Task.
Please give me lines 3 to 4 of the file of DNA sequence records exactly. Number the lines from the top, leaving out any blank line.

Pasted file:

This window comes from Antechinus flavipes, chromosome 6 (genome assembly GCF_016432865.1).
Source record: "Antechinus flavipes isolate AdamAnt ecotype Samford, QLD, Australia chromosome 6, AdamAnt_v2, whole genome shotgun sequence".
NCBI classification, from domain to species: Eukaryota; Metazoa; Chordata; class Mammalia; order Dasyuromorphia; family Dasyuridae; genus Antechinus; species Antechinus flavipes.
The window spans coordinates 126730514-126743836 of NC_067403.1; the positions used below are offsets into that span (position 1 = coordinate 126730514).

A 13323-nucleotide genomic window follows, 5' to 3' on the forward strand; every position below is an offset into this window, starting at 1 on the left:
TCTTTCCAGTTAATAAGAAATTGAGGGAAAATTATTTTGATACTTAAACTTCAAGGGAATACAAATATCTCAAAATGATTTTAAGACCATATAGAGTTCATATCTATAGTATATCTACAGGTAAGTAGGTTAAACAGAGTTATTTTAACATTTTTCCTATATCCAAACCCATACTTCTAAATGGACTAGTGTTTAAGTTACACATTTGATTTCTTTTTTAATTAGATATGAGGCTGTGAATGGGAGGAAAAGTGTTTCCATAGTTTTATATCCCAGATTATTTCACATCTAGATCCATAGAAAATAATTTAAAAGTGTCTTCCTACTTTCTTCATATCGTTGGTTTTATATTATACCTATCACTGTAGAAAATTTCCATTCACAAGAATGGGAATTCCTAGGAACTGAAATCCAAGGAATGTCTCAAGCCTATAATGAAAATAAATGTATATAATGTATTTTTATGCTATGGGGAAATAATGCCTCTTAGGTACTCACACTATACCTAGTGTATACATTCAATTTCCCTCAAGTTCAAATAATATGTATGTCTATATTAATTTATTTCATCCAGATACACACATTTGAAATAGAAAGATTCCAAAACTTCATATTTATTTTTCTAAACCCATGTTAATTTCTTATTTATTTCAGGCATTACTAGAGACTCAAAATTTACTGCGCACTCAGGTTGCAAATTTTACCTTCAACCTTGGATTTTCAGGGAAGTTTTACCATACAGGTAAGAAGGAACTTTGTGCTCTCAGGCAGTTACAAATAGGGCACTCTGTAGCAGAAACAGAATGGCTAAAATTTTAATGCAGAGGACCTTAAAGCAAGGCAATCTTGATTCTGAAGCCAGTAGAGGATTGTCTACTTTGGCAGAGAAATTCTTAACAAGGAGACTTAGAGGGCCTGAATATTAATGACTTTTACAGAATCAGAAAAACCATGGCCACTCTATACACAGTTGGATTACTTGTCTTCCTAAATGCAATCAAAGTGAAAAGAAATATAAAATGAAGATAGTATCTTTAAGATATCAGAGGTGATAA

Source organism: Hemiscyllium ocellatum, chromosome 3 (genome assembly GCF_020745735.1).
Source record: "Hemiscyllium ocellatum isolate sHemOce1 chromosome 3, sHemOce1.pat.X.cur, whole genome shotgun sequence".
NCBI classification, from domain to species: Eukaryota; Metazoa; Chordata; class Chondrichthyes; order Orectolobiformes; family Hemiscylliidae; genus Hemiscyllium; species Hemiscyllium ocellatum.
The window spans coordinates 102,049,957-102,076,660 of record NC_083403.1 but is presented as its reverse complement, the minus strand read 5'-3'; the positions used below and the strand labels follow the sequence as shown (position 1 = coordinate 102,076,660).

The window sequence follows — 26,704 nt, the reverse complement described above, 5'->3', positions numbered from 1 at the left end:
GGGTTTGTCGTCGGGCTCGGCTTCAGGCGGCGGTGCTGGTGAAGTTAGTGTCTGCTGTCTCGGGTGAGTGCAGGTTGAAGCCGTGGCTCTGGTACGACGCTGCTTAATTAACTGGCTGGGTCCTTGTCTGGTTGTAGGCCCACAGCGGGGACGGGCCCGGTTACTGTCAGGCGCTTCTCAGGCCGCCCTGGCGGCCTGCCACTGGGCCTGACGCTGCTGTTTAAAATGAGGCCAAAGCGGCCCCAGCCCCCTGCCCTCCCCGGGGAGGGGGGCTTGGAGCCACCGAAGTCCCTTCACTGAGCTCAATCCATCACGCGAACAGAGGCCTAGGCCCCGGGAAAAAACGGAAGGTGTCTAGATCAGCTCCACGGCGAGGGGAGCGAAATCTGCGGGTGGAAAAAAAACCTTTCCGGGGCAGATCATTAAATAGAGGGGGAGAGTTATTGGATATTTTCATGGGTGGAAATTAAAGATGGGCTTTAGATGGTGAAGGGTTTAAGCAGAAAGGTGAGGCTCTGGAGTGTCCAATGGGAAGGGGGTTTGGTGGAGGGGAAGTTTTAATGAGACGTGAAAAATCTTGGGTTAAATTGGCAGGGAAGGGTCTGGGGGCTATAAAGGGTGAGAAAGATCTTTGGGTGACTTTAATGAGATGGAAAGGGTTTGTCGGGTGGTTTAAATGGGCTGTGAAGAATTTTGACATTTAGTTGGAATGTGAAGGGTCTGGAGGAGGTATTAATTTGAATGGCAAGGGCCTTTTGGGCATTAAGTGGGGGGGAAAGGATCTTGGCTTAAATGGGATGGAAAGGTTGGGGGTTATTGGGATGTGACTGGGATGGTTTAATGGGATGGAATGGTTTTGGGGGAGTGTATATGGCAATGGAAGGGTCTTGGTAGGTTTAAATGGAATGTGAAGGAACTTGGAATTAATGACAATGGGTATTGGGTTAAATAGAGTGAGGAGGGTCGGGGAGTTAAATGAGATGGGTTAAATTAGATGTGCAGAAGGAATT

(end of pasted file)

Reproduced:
NCBI classification, from domain to species: Eukaryota; Metazoa; Chordata; class Mammalia; order Dasyuromorphia; family Dasyuridae; genus Antechinus; species Antechinus flavipes.
The window spans coordinates 126730514-126743836 of NC_067403.1; the positions used below are offsets into that span (position 1 = coordinate 126730514).